"In the last two decades of Jung’s life, coinciding with the isolation and introspection imposed by the war, those who were close to him noticed changes in his attitude toward the world at large. In one of her succinct pronouncements, Jolande Jacobi described the major one: ‘He really wasn’t interested in anyone’s private life anymore. He was only interested in the ‘Big Dreams,’ in the collective archetypal world.’ Using his two infarcts as his excuse, he curtailed public appearances and refused to meet most new people. He . . . cut his analytic calendar drastically, seldom seeing more than four persons in any given day and then mostly for fifteen-minute conversations . . ."

His behavior created concerns for those around him. Jacobi put it this way: "‘When journalists came we were trembling and hoping that Muller the gardener gives the interviews because he is closer to reality. Jung lived now in another world.’

There were more visible extremes in his behavior as well. During the three months he took to revise the original text of Answer to Job, he closeted himself away for long hours each day, writing to the point of exhaustion. Jacobi described him as ‘moody in a rude and crude way, like a peasant . . . furious all the time.’ The usually fastidious Jung sometimes went several days without shaving or (as some of his intimates inferred) bathing, but Emma was always there to see that he wore clean clothing." [Jung, A Biography, p. 528]

Sunday, October 15, 2023


Jung's magnum opusMysterium Coniunctionis, is a very difficult read.  Jung uses many Latin and Greek phrases and borrows heavily from alchemy, itself a mystery that unfolded into modern chemistry.  Jung is attempting to translate his understanding of individuation, the process by which a person becomes whole, undivided.  The book is a mighty challenge, but occasionally the fog clears and an astonishing statement jumps out.  Here is one:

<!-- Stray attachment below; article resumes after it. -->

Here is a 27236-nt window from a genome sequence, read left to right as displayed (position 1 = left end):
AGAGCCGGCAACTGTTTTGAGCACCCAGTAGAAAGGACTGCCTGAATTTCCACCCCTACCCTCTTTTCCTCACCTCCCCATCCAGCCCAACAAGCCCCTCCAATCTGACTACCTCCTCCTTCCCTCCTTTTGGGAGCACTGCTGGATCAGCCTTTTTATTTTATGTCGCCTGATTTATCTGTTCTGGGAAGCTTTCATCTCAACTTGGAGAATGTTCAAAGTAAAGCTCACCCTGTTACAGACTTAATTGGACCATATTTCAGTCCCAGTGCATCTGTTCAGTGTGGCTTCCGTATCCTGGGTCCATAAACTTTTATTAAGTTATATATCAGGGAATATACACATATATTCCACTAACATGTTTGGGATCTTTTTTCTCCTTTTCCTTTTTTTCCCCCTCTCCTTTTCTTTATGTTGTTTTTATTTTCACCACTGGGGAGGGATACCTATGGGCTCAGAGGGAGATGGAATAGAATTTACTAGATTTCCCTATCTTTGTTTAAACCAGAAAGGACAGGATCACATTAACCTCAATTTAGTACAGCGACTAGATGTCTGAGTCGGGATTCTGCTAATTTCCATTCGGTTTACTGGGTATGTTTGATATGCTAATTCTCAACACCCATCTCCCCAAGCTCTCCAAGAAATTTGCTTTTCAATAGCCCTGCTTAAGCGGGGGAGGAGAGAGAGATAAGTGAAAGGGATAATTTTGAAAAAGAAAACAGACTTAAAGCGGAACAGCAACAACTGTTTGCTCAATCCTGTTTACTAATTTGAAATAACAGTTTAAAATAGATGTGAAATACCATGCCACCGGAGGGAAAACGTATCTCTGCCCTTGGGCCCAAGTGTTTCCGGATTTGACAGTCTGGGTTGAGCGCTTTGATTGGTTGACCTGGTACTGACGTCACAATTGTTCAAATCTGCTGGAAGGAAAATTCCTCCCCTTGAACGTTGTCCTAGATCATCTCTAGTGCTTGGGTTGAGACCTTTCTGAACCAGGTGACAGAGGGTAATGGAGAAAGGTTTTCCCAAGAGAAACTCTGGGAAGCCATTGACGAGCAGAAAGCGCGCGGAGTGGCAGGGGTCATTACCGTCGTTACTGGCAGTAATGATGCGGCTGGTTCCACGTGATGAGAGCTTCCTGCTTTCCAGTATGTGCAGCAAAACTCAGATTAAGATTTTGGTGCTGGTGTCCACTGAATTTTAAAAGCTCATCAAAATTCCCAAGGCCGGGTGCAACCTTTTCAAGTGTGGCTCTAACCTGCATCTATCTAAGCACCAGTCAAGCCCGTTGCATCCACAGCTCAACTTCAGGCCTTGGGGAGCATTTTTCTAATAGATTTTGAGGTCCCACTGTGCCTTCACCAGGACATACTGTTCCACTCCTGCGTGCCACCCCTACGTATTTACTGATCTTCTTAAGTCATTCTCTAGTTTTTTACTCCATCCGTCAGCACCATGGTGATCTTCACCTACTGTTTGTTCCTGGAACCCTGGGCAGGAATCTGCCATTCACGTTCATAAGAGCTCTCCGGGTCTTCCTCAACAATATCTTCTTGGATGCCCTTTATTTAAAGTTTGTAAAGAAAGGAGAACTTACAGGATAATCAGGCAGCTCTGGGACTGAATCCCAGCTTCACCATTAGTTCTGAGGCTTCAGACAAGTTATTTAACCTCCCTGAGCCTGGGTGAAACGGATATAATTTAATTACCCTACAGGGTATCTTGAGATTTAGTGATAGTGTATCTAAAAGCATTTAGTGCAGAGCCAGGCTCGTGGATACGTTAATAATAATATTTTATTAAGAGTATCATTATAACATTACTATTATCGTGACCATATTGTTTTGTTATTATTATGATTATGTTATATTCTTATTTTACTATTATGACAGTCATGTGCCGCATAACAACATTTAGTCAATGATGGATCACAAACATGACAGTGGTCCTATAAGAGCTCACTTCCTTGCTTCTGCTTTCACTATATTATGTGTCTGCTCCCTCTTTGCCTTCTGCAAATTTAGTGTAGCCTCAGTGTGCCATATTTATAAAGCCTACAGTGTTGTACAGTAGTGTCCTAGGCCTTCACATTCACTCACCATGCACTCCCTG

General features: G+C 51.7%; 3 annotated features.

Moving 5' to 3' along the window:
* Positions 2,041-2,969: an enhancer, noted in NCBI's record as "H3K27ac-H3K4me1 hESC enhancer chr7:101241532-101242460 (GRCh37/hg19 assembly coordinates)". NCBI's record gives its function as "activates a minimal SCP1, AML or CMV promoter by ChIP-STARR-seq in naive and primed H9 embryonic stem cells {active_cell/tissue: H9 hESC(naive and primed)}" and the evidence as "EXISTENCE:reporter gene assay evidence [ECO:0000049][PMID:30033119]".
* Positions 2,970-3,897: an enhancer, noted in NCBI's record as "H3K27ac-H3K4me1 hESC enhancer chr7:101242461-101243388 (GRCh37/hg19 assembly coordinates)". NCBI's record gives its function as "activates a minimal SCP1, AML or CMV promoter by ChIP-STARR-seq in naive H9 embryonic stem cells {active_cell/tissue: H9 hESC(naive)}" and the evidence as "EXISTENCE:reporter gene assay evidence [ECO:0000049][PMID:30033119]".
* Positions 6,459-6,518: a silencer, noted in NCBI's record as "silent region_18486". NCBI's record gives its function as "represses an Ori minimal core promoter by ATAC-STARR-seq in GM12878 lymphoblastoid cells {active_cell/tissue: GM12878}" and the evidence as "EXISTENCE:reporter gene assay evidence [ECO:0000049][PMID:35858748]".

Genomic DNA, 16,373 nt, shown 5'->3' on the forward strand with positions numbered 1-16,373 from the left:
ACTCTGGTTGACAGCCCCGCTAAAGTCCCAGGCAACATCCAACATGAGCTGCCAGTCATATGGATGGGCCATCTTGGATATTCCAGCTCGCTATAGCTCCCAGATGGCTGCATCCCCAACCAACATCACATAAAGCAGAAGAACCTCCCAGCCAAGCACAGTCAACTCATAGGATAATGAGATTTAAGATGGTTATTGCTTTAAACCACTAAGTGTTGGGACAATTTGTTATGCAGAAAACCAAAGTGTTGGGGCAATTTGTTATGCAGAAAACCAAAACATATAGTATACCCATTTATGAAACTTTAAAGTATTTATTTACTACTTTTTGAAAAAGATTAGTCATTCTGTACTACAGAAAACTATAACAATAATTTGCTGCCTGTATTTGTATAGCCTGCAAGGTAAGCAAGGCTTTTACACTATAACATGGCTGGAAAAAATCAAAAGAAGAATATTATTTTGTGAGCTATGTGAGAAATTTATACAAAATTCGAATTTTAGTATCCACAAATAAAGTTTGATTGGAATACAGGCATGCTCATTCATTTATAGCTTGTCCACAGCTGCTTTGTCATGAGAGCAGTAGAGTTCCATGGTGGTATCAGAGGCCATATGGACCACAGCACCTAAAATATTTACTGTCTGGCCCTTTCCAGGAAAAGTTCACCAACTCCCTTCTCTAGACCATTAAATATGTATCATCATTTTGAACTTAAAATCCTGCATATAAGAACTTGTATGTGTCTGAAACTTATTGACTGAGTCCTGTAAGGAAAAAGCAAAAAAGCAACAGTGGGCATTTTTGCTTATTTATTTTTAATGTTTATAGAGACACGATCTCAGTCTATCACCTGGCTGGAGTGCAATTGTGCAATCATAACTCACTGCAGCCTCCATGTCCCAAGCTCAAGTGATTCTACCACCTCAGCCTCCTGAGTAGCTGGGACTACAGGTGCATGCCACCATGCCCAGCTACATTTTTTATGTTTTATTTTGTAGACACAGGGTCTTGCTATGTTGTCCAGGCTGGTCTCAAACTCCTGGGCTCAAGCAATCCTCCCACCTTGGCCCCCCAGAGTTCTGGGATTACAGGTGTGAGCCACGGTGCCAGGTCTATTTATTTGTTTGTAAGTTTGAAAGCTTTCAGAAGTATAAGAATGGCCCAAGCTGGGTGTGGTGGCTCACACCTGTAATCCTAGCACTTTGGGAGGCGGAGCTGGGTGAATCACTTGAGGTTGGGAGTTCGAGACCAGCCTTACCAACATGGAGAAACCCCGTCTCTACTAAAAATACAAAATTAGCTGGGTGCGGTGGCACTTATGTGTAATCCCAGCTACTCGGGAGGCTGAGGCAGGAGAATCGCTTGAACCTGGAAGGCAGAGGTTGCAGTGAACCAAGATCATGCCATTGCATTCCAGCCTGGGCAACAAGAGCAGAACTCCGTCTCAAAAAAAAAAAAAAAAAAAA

"The state of imperfect transformation, merely hoped for and waited for, does not seem to be one of torment only, but of positive, if hidden, happiness.  It is the state of someone who, in his (sic) wanderings among the mazes of her psychic transformation, comes upon a secret happiness which reconciles her to her apparent loneliness.  In communing with herself she finds not deadly boredom and melancholy but an inner partner; more than that, a relationship that seems like the happiness of a secret love, or like a hidden springtime, when the green seed sprouts from the barren earth, holding out the promise of future harvests."  (P. 432, Vol. 14, Jung's Collected Works)

For me Jung's greatest contribution is his outlining a path toward an "imperfect transformation," at one time the purview of the great religions.  In our increasingly secular society the religious path seems to be closed for many.  For these people a Jungian approach holds great promise.

Note:  I have corrected Jung's use of sexist language for two reasons:  One, it is wrong, the bias implicit. Two, my experience in analytic practice is that more women than men have adopted Jung's method so the change in language applies more appropriately to them.